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10 Tips for Reading Food Labels

Food labels can be misleading, not to mention confusing. How do you know what’s healthy? Learn how to shop wisely with tips on checking food labels for health information, from Our Bodies, Ourselves by the Boston Women’s Health Book Collective.

Read the ingredients. The ingredients are listed by weight in order of the amounts used in preparation: Products use the greatest quantity of the first ingredient and the least of the last. Most packaged foods are now required to have full ingredient labeling.

Check the serving size. All of the nutrient information on the label is based on the serving size, so if you eat the equivalent of two servings, you will receive double the amount of nutrients listed on the label.

Percent daily value guidelines are determined by the FDA specifically for use on food labels. They tell us the percent of a day’s worth of fat, sodium, etc., provided by the food in the context of a 2,000-calorie diet. Simple advice: If a food has 20 percent or more of the daily value, it is high in that nutrient; “low” means no more than 5 percent. There are many nutrients not included on this list, since it is only a simple guidance tool.

Calories from fat helps you determine the fat content of a food. Fat, saturated fat, and fiber are listed in grams and as a percent daily value; sugars are listed in grams only.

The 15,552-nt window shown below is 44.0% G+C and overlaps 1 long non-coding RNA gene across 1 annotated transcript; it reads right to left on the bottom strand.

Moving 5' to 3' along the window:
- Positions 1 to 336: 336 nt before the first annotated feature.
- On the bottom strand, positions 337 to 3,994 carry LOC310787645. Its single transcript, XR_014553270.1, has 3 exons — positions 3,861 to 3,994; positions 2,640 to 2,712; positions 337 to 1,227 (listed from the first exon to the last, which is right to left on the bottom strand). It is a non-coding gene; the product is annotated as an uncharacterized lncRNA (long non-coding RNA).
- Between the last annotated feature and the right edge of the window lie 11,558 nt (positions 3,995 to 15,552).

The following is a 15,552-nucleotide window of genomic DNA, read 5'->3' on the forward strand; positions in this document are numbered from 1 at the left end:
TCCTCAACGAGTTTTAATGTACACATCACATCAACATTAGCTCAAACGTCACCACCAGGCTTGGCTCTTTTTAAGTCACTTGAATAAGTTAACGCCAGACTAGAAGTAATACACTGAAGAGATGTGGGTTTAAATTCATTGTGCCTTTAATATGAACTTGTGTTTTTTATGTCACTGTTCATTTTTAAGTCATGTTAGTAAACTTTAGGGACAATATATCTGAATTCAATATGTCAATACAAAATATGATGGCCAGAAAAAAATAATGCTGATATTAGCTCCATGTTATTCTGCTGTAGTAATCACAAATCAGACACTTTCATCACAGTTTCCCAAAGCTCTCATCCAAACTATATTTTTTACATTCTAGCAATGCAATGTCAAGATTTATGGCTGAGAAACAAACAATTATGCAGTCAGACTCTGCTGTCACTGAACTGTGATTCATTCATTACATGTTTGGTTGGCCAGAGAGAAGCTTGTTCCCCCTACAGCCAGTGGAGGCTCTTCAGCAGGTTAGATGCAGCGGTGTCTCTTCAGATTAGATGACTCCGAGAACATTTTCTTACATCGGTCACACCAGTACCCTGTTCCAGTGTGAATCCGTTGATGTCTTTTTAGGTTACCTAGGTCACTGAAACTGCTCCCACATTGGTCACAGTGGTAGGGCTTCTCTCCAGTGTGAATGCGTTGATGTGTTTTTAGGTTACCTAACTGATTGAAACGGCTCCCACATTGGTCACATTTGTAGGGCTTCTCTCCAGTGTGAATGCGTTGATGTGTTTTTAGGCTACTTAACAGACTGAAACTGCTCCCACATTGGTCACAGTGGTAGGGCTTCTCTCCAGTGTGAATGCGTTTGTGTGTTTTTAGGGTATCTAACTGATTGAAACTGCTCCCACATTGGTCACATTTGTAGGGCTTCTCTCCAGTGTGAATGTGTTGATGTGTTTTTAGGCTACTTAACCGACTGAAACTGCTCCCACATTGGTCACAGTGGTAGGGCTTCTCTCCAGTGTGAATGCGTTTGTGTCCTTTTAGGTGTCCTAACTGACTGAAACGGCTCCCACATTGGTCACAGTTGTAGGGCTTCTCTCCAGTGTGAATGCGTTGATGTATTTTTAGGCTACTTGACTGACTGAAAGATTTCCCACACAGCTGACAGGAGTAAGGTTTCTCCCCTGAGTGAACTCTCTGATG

Enriched means that some of the nutrients removed during processing have been replaced to approximate the levels found in the original food.8 However, other vitamins and minerals and fiber in whole grains are not restored to such foods as enriched flour, breads, and pasta.

Fortified means that nutrients have been added. These nutrients, such as iodine in salt or calcium in fruit drinks, may not normally be found in the food. They may be added in amounts greater than those that naturally occur, such as the large quantities of synthetic vitamins and minerals added to breakfast cereals.

Although the labeling must be truthful, a product’s advertising can be misleading. Nutrient content descriptions such as “free,” “low,” “lean,” or “light” require a bit of research to interpret correctly. In addition, “cholesterol-free,” “light,” or “100 percent natural” on a label may disguise that the product is still high in trans fats and sugar.

On cans, look at how weight is listed. “Net weight” includes any liquid used for packing. “Drained” or “filled” weight tells you what the actual food weighs.

Check the date to see how fresh the food is.

If you need more information, write to the manufacturer or distributor. The name and address must be on the label.

Author of Our Bodies, Ourselves (Copyright © 2005 by the Boston Women’s Health Book Collective), The Boston Women’s Health Book Collective aims to empower women by providing information about health, sexuality, and reproduction. Advisory board members include Teresa Heinz Kerry, Susan Love, and Gloria Steinem. To learn more visit




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